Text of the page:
Laura Seitz, Laura Seitz, Deseret News
Dan Liljenquist speaks with the endorsement of senator candidates who lost after the first round of voting at the Utah Republican Party 2012 Nominating Convention at the South Towne Exposition Center in Sandy on Saturday, April 21, 2012. Liljenquist forced Senator Orrin Hatch into a primary election.

Utah's Republican Party is beginning to consider the possibility of a more open political process, perhaps finding ways for candidates to get on primary ballots without having to keep another candidate from gaining 60 percent of delegate votes at a convention. The topic received considerable discussion at a state party meeting last weekend.

The discussion was spurred by a possible initiative effort, led in part by Deseret News columnist and former managing editor LaVarr Webb, currently the publisher of It shouldn't take a petition. Change ought to be spurred by a desire to make Utah's political system more open, inclusive and fair, abandoning a system that is among the most restrictive in the nation.

Party politics usually isn't a topic of discussion for this page. In Utah, however, the GOP holds a unique role as the state's dominant political organization. In many races, candidates face little or no opposition from any other party. The Republican nominating process becomes the de facto election. Plenty of evidence exists to suggest that delegates to party conventions do not represent party membership as a whole.

Three years ago, a Dan Jones & Associates poll for the Deseret News and KSL found that women made up 55 percent of Republican voters in the state but only 25 percent of that year's delegates to the Republican state convention. Democrats also had a gap, but not quite as wide. The poll also found an ideological gulf, with delegates tending toward both parties' extreme edges. The overwhelming majority of delegates in both parties had lived in the state longer than 20 years, which seemed out of place in one of the nation's fastest growing states.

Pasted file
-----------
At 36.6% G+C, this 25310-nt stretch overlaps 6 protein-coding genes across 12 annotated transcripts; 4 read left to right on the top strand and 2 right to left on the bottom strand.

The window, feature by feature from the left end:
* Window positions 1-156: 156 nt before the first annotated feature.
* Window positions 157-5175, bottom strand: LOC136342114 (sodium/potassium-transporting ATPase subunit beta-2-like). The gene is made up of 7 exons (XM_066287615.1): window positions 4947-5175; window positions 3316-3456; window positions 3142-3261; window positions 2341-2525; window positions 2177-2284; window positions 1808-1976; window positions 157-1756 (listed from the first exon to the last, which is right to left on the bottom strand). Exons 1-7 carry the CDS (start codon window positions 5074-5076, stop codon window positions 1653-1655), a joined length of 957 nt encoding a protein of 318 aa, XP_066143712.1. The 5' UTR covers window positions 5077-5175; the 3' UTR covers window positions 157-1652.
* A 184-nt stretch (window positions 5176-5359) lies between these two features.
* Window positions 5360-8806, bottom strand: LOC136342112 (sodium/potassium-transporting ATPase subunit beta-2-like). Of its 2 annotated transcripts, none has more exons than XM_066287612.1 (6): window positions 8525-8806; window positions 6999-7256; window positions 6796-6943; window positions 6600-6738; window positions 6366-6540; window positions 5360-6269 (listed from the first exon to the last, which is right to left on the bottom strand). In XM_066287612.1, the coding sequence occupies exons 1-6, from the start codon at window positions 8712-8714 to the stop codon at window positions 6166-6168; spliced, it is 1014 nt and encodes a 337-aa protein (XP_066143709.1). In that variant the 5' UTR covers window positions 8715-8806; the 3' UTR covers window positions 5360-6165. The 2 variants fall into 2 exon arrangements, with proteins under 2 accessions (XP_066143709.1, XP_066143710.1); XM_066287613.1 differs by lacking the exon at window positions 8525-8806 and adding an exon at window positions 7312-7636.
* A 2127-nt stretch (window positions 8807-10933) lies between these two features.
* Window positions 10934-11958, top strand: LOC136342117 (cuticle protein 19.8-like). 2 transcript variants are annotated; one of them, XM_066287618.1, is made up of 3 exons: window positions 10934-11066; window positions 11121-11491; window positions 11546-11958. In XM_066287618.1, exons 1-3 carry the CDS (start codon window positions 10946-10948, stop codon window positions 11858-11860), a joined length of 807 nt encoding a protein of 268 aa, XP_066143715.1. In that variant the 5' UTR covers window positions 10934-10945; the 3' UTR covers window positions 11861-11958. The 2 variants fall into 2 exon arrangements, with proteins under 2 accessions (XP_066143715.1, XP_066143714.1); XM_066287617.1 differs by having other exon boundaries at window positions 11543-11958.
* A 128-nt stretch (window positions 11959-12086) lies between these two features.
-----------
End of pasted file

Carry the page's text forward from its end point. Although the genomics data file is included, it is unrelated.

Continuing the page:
The Utah Foundation, a nonpartisan research group, published a report a little more than a year ago that said a more open and inclusive system would have changed the look of many elections over the past decade. The field of participation would have been broader, and those who ended up in elected office would have been more representative of the wishes of a wide array of constituents. In addition, it's likely that voter turnout would have been higher. States that erect barriers to participation tend to have lower turnout rates than the more open ones, and Utah's rate has been on a decline for years.

Last year may have seen some of these trends reversed, as participation in party caucus meetings was much more robust than in recent memory. That was encouraging, but it did not remove the need for change.

Proponents will argue that the current system is open to all comers, and that people who don't participate have only themselves to blame. That ignores the power of rules. The narrower the process, the easier exclusion becomes. In the few other states that hold nominating conventions, the convention is not a way to avoid a primary; it is the way to qualify for a primary. Usually, candidates need between 15 and 30 percent support from delegates to qualify. In Utah, a candidate must get support from 40 percent or more of delegates.

That means special interests or motivated ideologues have far too easy a time eliminating a candidate, even if that candidate is an incumbent who enjoys widespread support among mainstream voters.

It's past time for both political parties to abandon the idea that a small group of people can best guard party ideology. If that takes a petition drive, so be it. However, it would be far better for the parties themselves to push for reform.